Cast Iron Keto's Editorial and Research Standards

Certain rare or exotic food items may not have nutritional profiles in the FoodData Central database. If an exact match is not found in the FoodData Central database, then, the Cast Iron Keto team utilizes a three-prong approach to provide readers with the closest relevant nutritional data, where possible.

First, in the event that nutritional profiles for a rare or exotic food item is not available in the FoodData Central database, we investigate alternative names for that particular food item and use that data, when possible. Second, in cases where no alternate names exist, Cast Iron Keto will use nutritional data for a close relative or similar food item. Finally, if no close relatives or similar items exist, we refrain from publishing nutrient data tables.

When making dietary or health decisions based on FoodData Central's data, we suggest readers consult with a nutritionist or other health experts, particularly if the food in question has a significant role in your diet or if you are using the food item to treat any health disorder(s).

Furthermore, it is important to note that even if a close relative or similar item is used to approximate the nutritional data, different food items can have varying levels of nutrients due to factors such as soil quality, farming practices, and regional differences.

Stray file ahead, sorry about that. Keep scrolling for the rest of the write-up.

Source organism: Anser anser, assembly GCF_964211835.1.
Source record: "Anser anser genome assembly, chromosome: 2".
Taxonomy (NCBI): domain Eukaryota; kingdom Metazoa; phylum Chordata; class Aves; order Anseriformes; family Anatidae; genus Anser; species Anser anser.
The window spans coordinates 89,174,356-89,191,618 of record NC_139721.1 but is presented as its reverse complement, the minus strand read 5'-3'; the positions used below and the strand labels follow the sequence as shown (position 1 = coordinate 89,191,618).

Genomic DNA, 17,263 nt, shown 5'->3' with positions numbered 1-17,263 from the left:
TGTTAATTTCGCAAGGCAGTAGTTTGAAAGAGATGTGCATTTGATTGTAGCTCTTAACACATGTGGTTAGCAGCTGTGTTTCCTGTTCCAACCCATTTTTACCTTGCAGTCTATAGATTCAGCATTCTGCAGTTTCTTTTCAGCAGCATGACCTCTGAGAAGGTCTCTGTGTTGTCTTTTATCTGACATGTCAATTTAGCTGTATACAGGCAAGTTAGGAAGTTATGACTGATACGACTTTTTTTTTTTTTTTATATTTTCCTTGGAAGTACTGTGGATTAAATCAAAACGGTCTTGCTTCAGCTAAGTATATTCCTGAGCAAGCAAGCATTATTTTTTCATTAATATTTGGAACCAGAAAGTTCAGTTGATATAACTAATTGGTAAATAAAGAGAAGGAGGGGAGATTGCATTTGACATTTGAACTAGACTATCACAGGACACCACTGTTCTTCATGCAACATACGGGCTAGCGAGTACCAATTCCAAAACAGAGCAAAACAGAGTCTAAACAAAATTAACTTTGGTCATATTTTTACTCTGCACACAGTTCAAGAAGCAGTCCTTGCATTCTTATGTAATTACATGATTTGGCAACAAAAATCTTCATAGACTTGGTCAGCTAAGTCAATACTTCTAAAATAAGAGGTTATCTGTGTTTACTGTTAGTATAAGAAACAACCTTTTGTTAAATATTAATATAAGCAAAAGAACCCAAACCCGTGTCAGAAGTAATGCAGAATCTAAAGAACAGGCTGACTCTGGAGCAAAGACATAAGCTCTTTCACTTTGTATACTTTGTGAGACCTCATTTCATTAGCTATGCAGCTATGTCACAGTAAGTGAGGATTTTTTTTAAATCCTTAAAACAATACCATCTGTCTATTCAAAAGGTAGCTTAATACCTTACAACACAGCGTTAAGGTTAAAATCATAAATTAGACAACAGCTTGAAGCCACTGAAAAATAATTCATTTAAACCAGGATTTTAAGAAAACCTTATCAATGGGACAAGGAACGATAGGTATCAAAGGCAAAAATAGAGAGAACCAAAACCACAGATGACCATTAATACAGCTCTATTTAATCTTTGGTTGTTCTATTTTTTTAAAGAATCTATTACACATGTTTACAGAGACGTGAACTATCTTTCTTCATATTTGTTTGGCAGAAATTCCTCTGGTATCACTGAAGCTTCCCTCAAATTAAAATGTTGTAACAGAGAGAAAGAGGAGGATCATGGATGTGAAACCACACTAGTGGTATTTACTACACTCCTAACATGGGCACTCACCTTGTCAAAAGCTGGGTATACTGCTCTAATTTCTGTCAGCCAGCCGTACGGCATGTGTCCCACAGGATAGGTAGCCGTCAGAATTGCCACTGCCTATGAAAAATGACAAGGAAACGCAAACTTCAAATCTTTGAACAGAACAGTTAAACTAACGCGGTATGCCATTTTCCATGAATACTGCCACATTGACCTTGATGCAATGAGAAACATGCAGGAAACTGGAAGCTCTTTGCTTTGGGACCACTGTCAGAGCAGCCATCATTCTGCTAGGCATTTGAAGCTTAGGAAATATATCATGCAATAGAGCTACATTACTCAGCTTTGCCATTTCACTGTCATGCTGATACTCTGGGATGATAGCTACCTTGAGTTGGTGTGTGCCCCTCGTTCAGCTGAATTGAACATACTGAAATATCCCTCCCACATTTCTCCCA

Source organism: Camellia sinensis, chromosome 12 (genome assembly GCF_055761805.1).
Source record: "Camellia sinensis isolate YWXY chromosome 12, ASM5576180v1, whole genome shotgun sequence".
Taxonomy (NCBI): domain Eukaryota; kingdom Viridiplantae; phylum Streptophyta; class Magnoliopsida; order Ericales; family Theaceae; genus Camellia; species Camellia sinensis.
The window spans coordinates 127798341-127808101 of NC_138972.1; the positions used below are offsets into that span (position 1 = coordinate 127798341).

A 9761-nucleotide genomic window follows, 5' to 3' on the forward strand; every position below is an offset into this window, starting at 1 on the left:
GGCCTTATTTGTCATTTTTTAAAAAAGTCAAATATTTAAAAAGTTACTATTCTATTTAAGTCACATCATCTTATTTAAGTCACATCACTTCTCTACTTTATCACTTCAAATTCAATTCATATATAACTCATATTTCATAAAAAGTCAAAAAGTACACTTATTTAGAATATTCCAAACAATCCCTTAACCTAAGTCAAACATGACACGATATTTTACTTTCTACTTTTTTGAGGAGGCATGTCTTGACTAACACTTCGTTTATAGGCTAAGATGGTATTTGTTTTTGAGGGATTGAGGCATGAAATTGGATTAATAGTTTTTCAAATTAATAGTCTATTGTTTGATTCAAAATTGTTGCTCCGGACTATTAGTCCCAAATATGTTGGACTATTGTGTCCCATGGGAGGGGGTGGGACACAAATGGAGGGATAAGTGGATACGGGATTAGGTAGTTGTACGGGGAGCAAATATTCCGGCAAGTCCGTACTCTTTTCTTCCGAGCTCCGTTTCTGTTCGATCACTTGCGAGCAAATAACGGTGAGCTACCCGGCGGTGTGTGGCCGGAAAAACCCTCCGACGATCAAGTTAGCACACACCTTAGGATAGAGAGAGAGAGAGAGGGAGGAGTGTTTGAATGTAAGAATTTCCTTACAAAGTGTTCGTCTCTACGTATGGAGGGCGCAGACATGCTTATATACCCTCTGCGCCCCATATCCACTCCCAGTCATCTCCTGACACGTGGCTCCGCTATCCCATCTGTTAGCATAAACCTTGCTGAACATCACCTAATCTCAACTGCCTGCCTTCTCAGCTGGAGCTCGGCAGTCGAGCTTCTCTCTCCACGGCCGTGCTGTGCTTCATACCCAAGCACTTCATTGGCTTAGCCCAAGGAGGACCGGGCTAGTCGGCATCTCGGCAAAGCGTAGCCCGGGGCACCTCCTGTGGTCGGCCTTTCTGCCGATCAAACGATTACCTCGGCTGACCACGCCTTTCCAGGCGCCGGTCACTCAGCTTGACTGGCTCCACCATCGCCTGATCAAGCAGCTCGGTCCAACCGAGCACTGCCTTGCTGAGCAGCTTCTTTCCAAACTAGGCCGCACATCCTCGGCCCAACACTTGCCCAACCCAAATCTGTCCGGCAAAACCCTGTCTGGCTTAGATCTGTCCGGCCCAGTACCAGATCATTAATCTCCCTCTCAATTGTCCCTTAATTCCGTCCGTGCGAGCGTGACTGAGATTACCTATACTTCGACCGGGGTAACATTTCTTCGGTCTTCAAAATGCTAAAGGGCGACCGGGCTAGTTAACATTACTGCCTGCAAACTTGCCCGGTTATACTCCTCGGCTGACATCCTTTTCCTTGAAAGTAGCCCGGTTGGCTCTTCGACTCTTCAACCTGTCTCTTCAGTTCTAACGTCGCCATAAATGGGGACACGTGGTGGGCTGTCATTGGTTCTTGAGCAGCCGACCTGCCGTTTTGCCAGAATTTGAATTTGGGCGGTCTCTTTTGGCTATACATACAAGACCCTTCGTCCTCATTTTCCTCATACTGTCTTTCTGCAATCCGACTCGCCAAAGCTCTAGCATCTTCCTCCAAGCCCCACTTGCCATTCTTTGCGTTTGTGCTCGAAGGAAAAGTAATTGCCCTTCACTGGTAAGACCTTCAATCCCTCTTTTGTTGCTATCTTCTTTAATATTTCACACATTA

The information on this website is only intended to be general summary information for public use, designed for educational purposes only and is not engaged in rendering medical advice or professional services. This information does not replace written law or regulations, nor does it replace professional medical advice, diagnosis, or treatment. If you have questions about a medical condition or are seeking to evaluate the health merits of certain food items for the treatment of any medical condition, you should seek the advice of a doctor or other qualified health professionals.

The views expressed at, or through, Cast Iron Keto are for informational purposes only. Cast Iron Keto cannot guarantee the validity of the information found here. While we use reasonable efforts to include accurate and up-to-date information, we make no warranties as to the accuracy of the content and assume no liability or responsibility for any errors or omissions in the content. All liability with respect to actions taken or not taken based on the contents of this website are hereby expressly disclaimed. The content on this posting is provided "as is;" no representations are made that the content is error-free.

Frequently Asked Questions

No, Ice Cream is not suitable for a ketogenic diet due to its high carbohydrate content.

Even with low-sugar or sugar-free options, Ice Cream often still contains carbs from other sources like milk and flavorings, making it difficult to include in a strict keto diet.

While Ice Cream does offer some nutritional benefits like calcium and Vitamin A, it's also high in unhealthy fats and cholesterol.

Yes, creating your own homemade keto-friendly Ice Cream using low-carb sweeteners and high-fat, low-carb ingredients like avocados can be a great alternative.

Ice Cream's high carb content can easily exceed the typically low daily carb limit of a ketogenic diet, potentially disrupting ketosis.